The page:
Carla Hall's Favorite & Least Favorite Food Trends Of 2023 - Exclusive

Whether we like it or not, as citizens of the digital age, we're living in a time when food trends largely dictate the items that grace restaurant menus and the food products that are available in farmer's markets and grocery stores. Some food trends are delicious, like 2022's resurgence of whole fish entrees and green goddess salads heavy in avocado and chopped broccoli, but others, like caviar bumps, aren't worth revisiting. Tasting Table chatted with Food Network's Carla Hall at the New York City Wine & Food Festival (NYCWFF) to hear about her take on the best and worst food trends of 2023. 

For Hall, some of the best food trends are the ones that are focused on natural ingredients and taking advantage of the produce of the season. "I think some of my favorite food trends are the vegetables. So, there was a seasonal kale, there was a seasonal cauliflower." In addition to a focus on seasonal ingredients this year, Hall was particularly fond of the way restaurants embraced vegetarian dishes. "Just doing really good vegetarian food in regular restaurants, everyday restaurants. That was a good trend." Highlighting the flavor and nourishment of vegetables to mainstream diners is an excellent way to promote the possibility of a vegetarian or flexitarian diet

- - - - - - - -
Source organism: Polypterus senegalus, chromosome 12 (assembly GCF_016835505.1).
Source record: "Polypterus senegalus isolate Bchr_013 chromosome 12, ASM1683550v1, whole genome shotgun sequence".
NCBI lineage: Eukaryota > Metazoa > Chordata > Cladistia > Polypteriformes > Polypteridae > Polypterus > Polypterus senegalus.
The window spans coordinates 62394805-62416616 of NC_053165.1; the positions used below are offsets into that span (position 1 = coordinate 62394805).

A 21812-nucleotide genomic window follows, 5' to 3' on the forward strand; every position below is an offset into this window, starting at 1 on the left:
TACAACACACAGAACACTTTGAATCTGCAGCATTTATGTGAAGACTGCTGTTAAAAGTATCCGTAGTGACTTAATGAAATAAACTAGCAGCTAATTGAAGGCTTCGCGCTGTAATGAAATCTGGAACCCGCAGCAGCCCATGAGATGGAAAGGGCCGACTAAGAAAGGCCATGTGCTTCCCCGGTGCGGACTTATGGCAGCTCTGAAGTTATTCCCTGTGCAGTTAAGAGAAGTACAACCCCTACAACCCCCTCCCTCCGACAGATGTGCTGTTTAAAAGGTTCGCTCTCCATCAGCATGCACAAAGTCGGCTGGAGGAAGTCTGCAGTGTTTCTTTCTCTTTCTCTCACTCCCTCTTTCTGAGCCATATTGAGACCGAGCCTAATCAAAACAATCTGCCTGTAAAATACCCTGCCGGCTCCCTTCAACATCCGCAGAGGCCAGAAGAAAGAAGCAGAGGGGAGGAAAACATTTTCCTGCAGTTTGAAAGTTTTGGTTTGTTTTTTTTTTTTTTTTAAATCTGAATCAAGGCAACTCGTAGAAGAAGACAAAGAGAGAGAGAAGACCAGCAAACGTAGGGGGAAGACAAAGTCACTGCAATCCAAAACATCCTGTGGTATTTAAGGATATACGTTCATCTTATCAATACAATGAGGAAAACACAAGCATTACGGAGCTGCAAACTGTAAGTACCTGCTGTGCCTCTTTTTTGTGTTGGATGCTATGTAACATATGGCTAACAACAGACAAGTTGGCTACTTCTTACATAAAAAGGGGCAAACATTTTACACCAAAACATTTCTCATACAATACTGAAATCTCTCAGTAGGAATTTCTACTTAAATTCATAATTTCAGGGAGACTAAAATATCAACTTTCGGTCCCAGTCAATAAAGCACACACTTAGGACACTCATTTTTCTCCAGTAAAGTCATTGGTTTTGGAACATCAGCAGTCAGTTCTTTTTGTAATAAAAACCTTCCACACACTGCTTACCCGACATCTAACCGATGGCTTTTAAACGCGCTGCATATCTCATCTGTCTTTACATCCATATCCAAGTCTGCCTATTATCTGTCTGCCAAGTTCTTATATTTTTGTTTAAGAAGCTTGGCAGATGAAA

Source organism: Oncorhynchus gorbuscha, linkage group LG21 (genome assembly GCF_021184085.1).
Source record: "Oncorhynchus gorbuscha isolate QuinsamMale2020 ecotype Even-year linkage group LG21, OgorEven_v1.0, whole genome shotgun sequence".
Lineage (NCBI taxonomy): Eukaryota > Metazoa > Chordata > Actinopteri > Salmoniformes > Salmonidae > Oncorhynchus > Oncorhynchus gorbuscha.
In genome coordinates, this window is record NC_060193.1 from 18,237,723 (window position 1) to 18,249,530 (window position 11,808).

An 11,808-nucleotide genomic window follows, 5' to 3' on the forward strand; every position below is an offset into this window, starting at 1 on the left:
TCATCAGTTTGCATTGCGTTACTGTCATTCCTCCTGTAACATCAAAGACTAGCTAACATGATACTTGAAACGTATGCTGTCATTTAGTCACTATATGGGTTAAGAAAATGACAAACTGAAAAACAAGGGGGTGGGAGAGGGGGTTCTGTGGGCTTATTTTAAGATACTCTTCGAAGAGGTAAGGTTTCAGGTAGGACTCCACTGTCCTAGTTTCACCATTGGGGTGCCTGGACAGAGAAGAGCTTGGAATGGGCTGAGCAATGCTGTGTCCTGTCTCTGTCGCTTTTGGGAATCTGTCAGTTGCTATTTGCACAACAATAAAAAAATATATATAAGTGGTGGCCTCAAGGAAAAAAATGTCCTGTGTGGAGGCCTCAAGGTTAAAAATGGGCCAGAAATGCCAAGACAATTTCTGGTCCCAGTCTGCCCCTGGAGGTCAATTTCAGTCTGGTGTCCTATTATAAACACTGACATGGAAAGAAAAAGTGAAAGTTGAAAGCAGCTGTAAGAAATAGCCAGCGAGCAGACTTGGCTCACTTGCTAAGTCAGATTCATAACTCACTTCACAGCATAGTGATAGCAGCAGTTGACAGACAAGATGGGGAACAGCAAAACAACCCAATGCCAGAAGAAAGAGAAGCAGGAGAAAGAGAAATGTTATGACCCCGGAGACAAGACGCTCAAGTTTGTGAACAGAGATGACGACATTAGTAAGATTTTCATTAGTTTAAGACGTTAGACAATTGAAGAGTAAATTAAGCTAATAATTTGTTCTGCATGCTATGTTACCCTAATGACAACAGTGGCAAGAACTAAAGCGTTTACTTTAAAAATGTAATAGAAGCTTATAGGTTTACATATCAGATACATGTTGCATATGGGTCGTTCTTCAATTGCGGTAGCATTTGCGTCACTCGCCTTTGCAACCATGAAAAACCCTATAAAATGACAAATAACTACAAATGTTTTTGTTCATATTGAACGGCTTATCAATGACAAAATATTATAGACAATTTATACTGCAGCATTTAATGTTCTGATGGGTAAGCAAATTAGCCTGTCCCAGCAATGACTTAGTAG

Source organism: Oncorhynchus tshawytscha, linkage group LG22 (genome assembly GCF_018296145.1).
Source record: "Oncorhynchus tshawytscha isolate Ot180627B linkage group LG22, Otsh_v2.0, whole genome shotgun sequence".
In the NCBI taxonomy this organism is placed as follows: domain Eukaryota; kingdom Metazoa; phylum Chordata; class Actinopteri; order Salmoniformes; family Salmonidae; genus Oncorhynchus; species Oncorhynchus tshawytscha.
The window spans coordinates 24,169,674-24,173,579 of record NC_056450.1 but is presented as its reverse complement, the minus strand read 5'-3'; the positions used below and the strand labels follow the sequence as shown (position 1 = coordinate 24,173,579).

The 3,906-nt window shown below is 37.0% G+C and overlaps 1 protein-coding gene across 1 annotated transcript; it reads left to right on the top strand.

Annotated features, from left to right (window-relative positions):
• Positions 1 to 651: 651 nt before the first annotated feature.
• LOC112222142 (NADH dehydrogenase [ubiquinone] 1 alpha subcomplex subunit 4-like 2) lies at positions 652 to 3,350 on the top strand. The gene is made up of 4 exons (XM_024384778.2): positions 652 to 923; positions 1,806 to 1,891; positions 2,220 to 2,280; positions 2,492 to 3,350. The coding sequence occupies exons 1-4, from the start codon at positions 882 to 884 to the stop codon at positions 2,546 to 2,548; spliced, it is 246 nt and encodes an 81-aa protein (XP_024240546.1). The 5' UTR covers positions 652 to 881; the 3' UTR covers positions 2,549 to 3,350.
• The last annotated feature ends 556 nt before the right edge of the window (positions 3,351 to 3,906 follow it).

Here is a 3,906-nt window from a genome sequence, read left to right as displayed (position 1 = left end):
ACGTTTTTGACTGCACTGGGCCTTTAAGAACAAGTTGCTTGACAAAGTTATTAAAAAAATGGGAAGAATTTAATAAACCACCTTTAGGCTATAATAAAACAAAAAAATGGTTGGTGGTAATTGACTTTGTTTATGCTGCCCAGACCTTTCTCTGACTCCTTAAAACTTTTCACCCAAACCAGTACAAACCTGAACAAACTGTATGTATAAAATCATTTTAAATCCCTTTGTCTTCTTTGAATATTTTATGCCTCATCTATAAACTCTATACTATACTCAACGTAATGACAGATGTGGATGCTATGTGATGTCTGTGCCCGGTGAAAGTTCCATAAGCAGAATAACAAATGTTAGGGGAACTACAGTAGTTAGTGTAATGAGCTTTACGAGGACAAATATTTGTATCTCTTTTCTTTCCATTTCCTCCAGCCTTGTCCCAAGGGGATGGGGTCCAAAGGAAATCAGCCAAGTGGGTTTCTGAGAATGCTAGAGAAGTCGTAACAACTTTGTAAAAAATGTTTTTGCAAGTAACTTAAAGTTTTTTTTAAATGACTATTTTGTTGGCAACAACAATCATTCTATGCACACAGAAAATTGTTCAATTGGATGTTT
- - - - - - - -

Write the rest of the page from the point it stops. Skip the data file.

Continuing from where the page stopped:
The food trends Hall never enjoys

Each year, there are several food trends that emerge that are much more about the presentation or the wow factor than about taste and conjuring actual flavor. One prime example from 2022 was butter boards, which were not only a hygienic nightmare but also did a disservice to the elegance and richness of butter slathered properly on bread and crackers. For Hall, there are some unfortunate food trends that have a way of repeating themselves that she never finds satisfying. "A bad trend for me always is some kind of random foam or oil or truffle thing. It's not real." 

Many haute cuisine restaurants find themselves at the center of this trend where elaborate foams and oils are presented atop small pieces of protein and dramatically placed on large plates for diners to photograph. Hall's feelings about the randomness of culinary foam are shared by many, particularly as the foam has begun to appear in a variety of dishes ranging from seafood to cocktails. It's not always clear whether the foam is serving any real purpose in terms of flavor profile. Hall much prefers foods and food trends that amplify what already exists in the ingredient rather than something that's purely decorative and tasteless.